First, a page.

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99
Aplicaciones de inteligencia artificial en procesos de cadenas de suministros: una revisión sistemática (2016)
Gabriel A. Icarte Ahumada
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100
Modelado de un sistema de refrigeración caracterizado en un rango amplio de condiciones de operación (2016)
Cristian Cuevas, Néstor Fonseca
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101
Análisis comparativo de algoritmos de control semi-activo aplicados a amortiguadores magnetoreológicos (2017)
Luis A. Lara V., José L.V. Brito, Yamile Valencia G.
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102
Diseño de una estrategia de control difuso aplicada al proceso de ultracongelación de alimentos (2017)
Rafael J. García, Angel D. Pinto, José Eduardo Rengel, Juan M. Torres, Jaime A. González, Nelson A. Pérez
PDF
103
Contribución a la logística inversa mediante la implantación de la reutilización por medio de las redes de Petri (2017)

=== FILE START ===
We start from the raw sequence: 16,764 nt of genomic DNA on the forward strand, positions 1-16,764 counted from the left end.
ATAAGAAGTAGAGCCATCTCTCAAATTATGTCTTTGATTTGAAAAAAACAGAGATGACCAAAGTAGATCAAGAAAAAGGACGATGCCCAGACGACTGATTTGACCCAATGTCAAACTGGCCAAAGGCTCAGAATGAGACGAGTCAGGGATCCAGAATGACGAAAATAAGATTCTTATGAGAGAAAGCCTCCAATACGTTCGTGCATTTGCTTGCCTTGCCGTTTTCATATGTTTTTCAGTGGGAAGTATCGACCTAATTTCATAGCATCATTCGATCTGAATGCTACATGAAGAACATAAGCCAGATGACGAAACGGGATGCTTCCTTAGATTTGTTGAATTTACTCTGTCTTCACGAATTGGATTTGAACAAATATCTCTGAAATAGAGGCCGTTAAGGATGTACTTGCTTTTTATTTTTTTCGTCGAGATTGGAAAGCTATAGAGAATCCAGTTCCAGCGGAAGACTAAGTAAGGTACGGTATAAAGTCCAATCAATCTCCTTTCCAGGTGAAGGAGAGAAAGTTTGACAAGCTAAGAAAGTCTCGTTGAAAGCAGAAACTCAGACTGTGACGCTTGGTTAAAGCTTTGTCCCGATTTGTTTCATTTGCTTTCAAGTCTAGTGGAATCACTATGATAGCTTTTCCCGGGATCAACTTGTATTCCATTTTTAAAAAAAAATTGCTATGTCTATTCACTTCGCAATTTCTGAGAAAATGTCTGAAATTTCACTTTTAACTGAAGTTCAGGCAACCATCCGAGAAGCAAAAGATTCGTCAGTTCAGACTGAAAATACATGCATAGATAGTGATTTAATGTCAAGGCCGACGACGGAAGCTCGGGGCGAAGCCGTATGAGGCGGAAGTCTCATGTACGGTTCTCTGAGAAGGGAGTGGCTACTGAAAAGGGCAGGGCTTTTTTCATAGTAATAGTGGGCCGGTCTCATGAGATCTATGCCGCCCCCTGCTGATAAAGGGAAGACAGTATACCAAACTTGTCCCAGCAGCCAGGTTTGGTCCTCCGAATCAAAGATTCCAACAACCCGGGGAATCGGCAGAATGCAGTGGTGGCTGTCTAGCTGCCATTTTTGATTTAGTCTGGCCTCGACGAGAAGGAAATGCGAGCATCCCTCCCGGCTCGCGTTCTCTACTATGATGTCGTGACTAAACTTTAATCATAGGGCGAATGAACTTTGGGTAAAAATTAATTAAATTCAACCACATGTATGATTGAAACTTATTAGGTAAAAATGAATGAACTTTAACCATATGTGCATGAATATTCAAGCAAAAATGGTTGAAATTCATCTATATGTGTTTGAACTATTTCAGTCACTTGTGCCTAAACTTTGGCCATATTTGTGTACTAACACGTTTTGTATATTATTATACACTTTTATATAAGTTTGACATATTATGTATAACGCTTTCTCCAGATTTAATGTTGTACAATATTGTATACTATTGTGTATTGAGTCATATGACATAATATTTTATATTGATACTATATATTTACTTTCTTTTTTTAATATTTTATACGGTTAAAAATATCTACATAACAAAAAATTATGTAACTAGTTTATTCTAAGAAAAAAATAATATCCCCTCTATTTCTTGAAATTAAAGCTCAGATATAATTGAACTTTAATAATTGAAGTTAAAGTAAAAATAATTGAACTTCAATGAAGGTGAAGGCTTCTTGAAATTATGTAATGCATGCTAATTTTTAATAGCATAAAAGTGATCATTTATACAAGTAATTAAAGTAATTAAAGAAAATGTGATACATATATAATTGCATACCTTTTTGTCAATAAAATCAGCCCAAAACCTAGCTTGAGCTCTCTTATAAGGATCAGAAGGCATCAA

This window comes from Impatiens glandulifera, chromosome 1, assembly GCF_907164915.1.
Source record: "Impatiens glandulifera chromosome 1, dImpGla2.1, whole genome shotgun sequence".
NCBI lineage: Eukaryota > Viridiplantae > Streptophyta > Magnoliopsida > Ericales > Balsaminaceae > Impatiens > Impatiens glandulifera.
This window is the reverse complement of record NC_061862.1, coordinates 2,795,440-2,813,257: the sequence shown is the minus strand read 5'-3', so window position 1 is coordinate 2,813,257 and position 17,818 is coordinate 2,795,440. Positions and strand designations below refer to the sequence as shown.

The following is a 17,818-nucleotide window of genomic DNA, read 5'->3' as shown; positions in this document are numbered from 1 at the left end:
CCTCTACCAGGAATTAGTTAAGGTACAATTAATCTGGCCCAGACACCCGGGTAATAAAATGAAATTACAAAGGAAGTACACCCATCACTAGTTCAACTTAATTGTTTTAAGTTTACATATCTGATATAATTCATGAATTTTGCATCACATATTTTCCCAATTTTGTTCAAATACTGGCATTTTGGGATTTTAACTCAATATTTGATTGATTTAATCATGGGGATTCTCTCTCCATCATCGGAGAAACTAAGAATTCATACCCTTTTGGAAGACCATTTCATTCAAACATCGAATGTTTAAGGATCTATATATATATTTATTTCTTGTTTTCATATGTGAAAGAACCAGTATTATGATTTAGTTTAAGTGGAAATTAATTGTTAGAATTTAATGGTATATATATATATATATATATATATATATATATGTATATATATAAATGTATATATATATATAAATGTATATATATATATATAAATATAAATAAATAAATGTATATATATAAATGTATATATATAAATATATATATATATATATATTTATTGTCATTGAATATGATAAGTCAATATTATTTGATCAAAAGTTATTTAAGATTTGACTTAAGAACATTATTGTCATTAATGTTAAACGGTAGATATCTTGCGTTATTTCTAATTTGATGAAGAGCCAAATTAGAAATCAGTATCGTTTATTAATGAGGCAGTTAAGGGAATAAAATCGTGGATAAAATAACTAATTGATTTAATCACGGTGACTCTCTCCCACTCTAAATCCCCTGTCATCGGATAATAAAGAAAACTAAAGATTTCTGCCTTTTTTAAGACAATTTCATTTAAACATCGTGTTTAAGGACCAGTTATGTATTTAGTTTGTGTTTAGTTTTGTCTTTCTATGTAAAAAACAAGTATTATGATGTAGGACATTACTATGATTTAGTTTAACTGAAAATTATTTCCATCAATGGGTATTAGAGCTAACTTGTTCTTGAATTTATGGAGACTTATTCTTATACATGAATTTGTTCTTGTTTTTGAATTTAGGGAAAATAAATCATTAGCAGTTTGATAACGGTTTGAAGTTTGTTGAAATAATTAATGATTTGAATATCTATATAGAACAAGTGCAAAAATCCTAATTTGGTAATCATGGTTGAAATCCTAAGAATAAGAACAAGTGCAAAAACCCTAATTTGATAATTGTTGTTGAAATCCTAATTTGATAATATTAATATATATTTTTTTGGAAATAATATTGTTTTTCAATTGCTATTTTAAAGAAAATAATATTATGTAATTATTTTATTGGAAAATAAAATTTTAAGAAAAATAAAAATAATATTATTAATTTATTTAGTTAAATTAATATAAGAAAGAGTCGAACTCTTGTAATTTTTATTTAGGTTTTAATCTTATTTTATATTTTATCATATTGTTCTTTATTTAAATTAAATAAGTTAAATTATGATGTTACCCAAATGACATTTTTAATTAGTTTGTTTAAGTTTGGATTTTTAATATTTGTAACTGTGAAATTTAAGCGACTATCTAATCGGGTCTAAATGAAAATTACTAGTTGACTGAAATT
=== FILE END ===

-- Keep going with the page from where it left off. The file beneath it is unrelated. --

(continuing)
L.O. Vega de la Cruz, C.E. Marrero Fornaris, M.C. Pérez Pravia
PDF
104
Modelo de aproximación lineal para la medición de resiliencia en cadenas de suministro (2017)
Daniel Romero Rodríguez, Weimar Ardila Rueda, Ernesto Cantillo Guerrero, Alvaro Sierra Altamiranda, Fabián Sánchez Sánchez
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105
Una nueva definición de la logística interna y forma de evaluar la misma (2017)
Orlem Pinheiro de Lima, Sandro Breval Santiago, Carlos Manuel Rodríguez Taboada, Neimar Follmann
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106
Usos de las TIC en América Latina: una caracterización (2017)
Darío J. Quiroga-Parra, Joan Torrent-Sellens, Claudia Patricia Murcia Zorrilla
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107
Evaluación de calidad en el desarrollo de software dirigido por modelos (2017)
Viviana Esterkin, Claudia Pons
PDF
108
Resistencia al aplastamiento de pernos de acero en cuerpos de prueba de madera de acuerdo con las normas técnicas ABNT NBR 7190:1997 y ASTM D5764:2007 (2017)